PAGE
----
The ‘truthpaste’ is out of the tube: how advertisers should deal with the crisis of truth in media
‘Truth decay’ is irreversible and we have to learn to deal with it. Advertisers, whose money funds the lion’s share of commercial media, can do a lot more.
Today’s exam question: what is the World Economic Forum (WEF)?
Is it a) a global pressure group combining government and private enterprise which comes together (usually in Davos) to think through the bigger challenges facing mankind?
Or b) a sinister global cabal dedicated to world domination and the suppression of the people of the world, led by billionaires such as Bill Gates and George Soros?
If you are an avid follower of social media, you may be inclined to think that b) is the ‘right’ answer.
Absence of evidence is not evidence of absence for the conspiracy theorists on social media. The WEF narrative is nonsense, but what is different this time is that the conspiracy theories are starting to bleed into TV, the most persuasive medium of them all.
What’s more, the gap between TV and online distribution is increasingly porous. TV content is now made for online dissemination as a priority.
For example, on GB News the lugubrious Neil Oliver routinely delivers monologues that purport to describe how ‘they’ will take all of our possessions and turn us all into slaves of the New World Order, and close down our pubs and fish and chip shops (yes, really).
As a licensed broadcaster, GB News is supposed to provide a balanced view, but I suspect that they have not found time to find someone to defend the WEF, and no-one from the WEF is going to bother appearing on a channel that has zero credibility and roughly the same audience.
As Stephen Arnell speculated in his article, OFCOM seems to have decided that GB News does not matter enough to regulate. Perhaps it has decided to follow OFWAT and OFGEM in providing the light-touch regulation so beloved of our current government. What could possibly go wrong?
Meanwhile, TalkTV is part-radio station, part TV channel and part-online platform, a hybrid format that is virtually impossible to measure and regulate. They must hope that the whole is greater than the sum of the parts.
Obviously none of this would be possible without social media. It was supposed to democratise comment and debate, but instead it has led to a creeping infantilisation of political discourse. Where nuance is required none exists as the algorithms suppress discussions that aren’t car crashes that spike traffic.
A crisis of quality
The conundrum is that the serious journalistic players who value proper impartial insights are beholden to the big digital platforms for their audience and revenue (reduced by the platforms’ share).
As the Reuters Institute for the study of Journalism has examined, many journalists believe they are in a no-win situation as they provide content for platforms that undermine them and reduce people’s trust in the news.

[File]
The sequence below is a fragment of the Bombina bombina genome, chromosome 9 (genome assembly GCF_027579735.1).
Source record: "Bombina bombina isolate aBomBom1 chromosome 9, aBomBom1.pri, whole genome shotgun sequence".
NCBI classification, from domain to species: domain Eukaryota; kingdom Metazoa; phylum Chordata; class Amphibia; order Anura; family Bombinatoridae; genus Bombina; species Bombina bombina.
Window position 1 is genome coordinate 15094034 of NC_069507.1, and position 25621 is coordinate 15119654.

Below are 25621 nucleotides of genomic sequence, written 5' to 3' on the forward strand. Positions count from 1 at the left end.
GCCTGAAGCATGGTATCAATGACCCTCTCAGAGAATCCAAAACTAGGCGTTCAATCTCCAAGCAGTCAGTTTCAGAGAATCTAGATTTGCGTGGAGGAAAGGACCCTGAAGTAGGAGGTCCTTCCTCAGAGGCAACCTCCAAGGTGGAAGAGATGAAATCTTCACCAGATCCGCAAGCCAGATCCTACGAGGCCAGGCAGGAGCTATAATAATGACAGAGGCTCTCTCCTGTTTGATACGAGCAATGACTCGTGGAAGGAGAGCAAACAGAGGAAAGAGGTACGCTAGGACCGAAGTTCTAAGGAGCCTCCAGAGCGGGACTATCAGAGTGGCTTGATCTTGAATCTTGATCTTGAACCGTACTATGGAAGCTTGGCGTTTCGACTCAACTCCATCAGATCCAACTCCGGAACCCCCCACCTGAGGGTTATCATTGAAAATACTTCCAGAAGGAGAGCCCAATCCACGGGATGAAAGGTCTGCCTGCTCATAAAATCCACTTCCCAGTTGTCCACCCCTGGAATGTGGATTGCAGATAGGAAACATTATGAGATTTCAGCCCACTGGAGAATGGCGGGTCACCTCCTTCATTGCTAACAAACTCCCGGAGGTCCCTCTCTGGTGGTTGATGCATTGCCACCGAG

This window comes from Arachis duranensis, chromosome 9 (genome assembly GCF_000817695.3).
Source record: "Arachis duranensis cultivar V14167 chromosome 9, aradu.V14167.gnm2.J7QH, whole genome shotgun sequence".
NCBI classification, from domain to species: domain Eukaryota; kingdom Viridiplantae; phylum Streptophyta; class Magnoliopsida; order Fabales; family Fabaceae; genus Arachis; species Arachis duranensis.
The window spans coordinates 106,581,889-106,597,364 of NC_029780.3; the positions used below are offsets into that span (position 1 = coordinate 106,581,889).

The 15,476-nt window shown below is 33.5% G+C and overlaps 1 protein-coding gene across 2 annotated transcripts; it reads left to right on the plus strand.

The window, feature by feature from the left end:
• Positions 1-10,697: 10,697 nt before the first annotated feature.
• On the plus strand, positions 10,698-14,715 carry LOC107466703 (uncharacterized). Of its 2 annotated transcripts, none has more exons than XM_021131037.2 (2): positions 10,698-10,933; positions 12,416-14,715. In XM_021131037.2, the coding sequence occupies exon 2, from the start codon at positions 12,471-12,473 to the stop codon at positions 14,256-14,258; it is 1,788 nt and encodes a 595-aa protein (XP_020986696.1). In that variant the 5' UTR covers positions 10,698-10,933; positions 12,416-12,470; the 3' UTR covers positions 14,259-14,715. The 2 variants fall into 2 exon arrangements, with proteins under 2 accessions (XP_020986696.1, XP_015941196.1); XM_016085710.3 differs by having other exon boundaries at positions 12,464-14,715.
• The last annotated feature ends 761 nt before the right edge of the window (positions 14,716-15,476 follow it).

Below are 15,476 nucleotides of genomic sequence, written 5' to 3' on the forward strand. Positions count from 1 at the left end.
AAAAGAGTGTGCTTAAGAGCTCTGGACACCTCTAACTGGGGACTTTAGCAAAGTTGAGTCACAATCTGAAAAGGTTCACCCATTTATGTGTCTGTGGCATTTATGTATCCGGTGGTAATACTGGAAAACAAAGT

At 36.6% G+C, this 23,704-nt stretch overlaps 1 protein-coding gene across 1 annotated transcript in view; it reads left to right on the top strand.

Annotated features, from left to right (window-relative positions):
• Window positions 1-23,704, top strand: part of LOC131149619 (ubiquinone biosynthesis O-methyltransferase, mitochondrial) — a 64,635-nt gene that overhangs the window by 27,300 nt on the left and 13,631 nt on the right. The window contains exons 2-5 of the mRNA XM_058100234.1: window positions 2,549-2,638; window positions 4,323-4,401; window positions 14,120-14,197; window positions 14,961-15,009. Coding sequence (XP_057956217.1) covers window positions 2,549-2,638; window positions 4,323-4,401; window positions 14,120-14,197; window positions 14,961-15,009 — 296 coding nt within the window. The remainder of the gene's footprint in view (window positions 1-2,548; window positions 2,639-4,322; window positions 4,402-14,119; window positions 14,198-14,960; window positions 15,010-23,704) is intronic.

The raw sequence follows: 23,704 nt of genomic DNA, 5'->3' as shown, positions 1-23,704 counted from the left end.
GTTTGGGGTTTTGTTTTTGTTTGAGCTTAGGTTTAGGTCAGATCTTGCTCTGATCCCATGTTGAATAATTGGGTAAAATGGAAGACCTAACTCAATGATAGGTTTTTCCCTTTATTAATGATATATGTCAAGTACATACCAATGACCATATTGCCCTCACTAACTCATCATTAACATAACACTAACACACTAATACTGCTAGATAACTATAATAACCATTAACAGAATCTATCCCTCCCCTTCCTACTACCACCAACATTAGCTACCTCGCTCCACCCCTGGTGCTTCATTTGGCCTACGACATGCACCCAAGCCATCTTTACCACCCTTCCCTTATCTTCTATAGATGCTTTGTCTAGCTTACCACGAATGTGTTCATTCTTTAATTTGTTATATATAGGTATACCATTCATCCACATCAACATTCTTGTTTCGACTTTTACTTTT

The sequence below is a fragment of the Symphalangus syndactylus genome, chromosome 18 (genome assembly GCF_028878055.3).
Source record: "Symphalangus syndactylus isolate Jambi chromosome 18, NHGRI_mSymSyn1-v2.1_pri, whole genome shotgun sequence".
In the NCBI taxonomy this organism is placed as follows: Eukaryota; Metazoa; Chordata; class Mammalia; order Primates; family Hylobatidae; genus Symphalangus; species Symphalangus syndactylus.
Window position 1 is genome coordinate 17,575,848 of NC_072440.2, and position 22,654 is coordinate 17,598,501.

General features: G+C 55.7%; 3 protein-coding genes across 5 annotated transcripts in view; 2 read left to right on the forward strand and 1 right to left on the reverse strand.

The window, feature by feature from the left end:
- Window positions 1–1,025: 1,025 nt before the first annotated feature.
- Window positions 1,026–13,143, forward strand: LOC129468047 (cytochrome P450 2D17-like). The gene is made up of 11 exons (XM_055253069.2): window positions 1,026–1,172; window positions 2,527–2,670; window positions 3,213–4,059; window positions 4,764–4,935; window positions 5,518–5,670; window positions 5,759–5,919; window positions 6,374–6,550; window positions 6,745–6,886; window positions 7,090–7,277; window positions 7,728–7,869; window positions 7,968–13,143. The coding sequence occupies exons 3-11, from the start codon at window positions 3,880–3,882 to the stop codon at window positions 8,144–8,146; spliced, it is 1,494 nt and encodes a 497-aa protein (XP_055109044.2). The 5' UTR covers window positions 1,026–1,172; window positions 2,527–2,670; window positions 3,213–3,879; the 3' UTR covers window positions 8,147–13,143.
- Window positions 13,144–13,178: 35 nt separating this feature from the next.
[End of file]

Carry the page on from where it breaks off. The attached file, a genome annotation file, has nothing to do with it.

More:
This subject was eloquently set out in the recent speech that Emily Maitlis gave to the Royal Television Society. The early headlines were all about the way that the BBC has kow-towed to the Government, but most of the speech analysed the way that politicians have routinely and deliberately twisted the truth to meet their agenda, leaving the media flat-footed in a one-sided competition where only one player tries to find the truth.
There is a crisis in the media world where high-quality analysis and impartial insight are on the run, and it is too late to turn back the clock. ‘Truth decay’ is irreversible and we have to learn to deal with it.
In this world, advertisers play a key role. Ad revenues sustain the internet-led media world but the algorithmic systems that underpin ad revenues favour sensational content over high quality reporting.
To counter this trend towards disinformation advertisers should take a stand and be more assertive about where they direct their investments in order to help maintain a healthy media eco-system.
This is now becoming a serious dilemma. In the past advertisers took the view that they should not take sides and if a medium delivers their audience, they should not take into account the editorial stance. The issue was framed in terms of ‘brand safety’, but now it is a far bigger ethical matter.
Time for adspend to align with brand values
Now advertisers should actively ‘defund’ (to use today’s clunky jargon) those media vehicles who seek to disseminate the kind of disinformation which erodes public trust in media.
They hold the most powerful cards in the pack, the ‘ad dollars’ that fund the internet-delivered media that are a key cause of the problem.
Clearly this speaks to purpose and values. Today’s companies not only pride themselves on their corporate reputation but they also have to fulfil their shareholders’ ESG-led needs.
But there is no point defining corporate values precisely and then spending ad money in ways that ignore them.
I’d like to think that any serious advertiser would understand why the rout of truth in media is so important and have a point-of-view on how they address it. However, there is often a gulf between the public statements they make and the practicalities of the market.